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Recent experiments suggest that brainstem GABAergic neurons may control rapid-eye-movement (REM) sleep. However, understanding their pharmacology/physiology has been hindered by difficulty in identification. Here we report that mice expressing green fluorescent protein (GFP) under the control of the GAD67 promoter (GAD67-GFP knock-in mice) exhibit numerous GFP-positive neurons in the central gray and reticular formation, allowing on-line identification in vitro. Small (10−15 μm) or medium-sized (15−25 μm) GFP-positive perikarya surrounded larger serotonergic, noradrenergic, cholinergic and reticular neurons, and >96% of neurons were double-labeled for GFP and GABA, confirming that GFP-positive neurons are GABAergic. Whole-cell recordings in brainstem regions important for promoting REM sleep [subcoeruleus (SubC) or pontine nucleus oralis (PnO) regions] revealed that GFP-positive neurons were spontaneously active at 3−12 Hz, fired tonically, and possessed a medium-sized depolarizing sag during hyperpolarizing steps. Many neurons also exhibited a small, low-threshold calcium spike. GFP-positive neurons were tested with pharmacological agents known to promote (carbachol) or inhibit (orexin A) REM sleep. SubC GFP-positive neurons were excited by the cholinergic agonist carbachol, whereas those in the PnO were either inhibited or excited. GFP-positive neurons in both areas were excited by orexins/hypocretins. These data are congruent with the hypothesis that carbachol-inhibited GABAergic PnO neurons project to, and inhibit, REM-on SubC reticular neurons during waking, whereas carbachol-excited SubC and PnO GABAergic neurons are involved in silencing locus coeruleus and dorsal raphe aminergic neurons during REM sleep. Orexinergic suppression of REM during waking is probably mediated in part via excitation of acetylcholine-inhibited GABAergic neurons.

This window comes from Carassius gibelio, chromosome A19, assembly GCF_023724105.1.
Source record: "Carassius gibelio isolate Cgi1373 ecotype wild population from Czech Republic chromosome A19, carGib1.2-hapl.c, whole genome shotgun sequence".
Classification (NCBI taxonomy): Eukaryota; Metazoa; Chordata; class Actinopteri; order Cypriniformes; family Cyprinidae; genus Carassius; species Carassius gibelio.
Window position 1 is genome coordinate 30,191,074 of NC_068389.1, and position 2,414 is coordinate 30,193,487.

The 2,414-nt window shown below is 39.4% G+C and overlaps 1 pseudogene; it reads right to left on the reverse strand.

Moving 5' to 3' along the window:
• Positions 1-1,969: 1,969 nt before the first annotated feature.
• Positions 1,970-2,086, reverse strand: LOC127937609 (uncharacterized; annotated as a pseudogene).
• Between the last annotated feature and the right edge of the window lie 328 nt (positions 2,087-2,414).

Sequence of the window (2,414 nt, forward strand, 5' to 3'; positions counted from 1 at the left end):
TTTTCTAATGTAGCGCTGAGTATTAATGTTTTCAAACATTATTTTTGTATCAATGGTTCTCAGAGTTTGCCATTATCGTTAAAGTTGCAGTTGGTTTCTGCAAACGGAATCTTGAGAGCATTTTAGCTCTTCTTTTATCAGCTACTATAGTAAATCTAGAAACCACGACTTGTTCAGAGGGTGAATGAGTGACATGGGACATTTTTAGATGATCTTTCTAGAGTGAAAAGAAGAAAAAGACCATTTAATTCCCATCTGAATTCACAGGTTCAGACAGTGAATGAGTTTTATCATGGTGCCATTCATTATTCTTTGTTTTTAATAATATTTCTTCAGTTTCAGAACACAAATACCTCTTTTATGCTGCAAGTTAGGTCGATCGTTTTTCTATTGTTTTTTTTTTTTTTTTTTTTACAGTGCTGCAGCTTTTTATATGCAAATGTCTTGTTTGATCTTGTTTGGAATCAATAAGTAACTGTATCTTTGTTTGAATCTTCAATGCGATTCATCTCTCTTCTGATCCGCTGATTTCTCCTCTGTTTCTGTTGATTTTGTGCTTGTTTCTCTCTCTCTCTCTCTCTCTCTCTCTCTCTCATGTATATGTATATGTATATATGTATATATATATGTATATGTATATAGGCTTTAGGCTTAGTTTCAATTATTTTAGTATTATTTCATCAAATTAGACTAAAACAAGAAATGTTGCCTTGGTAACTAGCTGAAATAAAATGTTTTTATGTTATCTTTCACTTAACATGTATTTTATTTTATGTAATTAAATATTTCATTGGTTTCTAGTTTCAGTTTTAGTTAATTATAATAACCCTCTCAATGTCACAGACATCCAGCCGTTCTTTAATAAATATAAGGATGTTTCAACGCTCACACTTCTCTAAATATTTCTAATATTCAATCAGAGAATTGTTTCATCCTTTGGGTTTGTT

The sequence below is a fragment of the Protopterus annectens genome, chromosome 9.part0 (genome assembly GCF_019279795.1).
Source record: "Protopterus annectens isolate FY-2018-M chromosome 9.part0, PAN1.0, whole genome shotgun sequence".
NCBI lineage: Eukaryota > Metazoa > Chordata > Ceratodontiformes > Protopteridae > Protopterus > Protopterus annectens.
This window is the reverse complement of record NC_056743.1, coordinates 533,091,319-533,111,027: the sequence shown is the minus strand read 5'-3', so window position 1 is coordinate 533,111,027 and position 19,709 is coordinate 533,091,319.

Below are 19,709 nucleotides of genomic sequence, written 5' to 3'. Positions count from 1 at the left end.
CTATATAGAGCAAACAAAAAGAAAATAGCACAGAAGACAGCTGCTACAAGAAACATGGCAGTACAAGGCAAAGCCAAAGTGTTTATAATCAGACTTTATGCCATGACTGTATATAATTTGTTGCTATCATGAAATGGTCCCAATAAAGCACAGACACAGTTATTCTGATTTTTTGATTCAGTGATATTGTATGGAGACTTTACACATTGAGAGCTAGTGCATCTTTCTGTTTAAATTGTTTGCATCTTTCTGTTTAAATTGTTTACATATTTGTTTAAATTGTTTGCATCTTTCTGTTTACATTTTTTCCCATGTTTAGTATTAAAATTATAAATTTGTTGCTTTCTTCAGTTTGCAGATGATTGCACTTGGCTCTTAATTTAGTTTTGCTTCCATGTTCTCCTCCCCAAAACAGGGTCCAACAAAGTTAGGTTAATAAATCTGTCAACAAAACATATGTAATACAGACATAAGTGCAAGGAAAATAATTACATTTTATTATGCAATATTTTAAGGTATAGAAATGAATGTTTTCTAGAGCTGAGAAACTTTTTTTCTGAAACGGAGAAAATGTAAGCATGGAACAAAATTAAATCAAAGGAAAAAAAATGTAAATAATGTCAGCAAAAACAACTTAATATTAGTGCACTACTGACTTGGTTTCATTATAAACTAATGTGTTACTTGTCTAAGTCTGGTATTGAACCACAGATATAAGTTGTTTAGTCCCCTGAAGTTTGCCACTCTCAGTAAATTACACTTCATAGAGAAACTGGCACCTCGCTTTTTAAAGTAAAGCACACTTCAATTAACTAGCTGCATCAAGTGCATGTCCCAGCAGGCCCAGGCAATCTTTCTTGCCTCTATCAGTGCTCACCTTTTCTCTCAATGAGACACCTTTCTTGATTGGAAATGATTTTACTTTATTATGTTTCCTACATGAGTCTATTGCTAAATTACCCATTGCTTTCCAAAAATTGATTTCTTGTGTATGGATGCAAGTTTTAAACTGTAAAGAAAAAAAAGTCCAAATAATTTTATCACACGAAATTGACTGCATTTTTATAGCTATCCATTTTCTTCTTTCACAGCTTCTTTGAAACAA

Recent experiments suggest that neurons utilizing the neurotransmitter γ-aminobutyric acid (GABA) are important in controlling the timing and amount of rapid-eye-movement (REM) sleep (Luppi et al., 2004; McCarley, 2007). Injection of the GABAA receptor antagonists bicuculline or GABAzine into the subcoeruleus (SubC) or pontine nucleus oralis (PnO) regions of the reticular formation, where REM-on neurons are located, induces a REM-like state in rats and cats (Xi et al., 1999; Boissard et al., 2002; Pollock & Mistlberger, 2003; Sanford et al., 2003). In contrast, infusion of GABAA receptor antagonists into the dorsal raphe nucleus (DRN) or locus coeruleus (LC), where REM-off serotonergic and noradrenergic neurons are located, abolishes the decrease in firing rate normally observed in these neurons during REM sleep (Gervasoni et al., 1998, 2000). Measurements of GABA levels in freely behaving cats revealed that GABA levels increase in brainstem REM-off areas (DRN, LC) relative to values in slow-wave-sleep (Nitz & Siegel, 1997a, b), whereas they decrease in the pontine reticular formation (Thakkar et al., 2004). Thus, at least two populations of GABAergic neurons probably exist, namely REM-on GABA neurons inhibiting aminergic neurons during REM sleep, and REM-off GABA neurons inhibiting REM-on reticular neurons during waking.
GABA is synthesized by the enzyme glutamate decarboxylase, which exists in two isoforms, GAD65 and GAD67. Although immunohistochemical and in situ hybridization studies suggest that both these isoforms are present in all GABA neurons (Esclapez et al., 1993, 1994), gene knockouts indicate that GAD67 (encoded by the Gad1 gene) is the major isoform involved in GABA synthesis (Asada et al., 1996, 1997). Immunohistochemical studies utilizing staining for GAD67 coupled with c-Fos staining as a marker of neuronal activation have identified several populations of brainstem GABA neurons that may be involved in the control of REM sleep (Maloney et al., 1999, 2000; Torterolo et al., 2000, 2001; Boissard et al., 2003; Lu et al., 2006).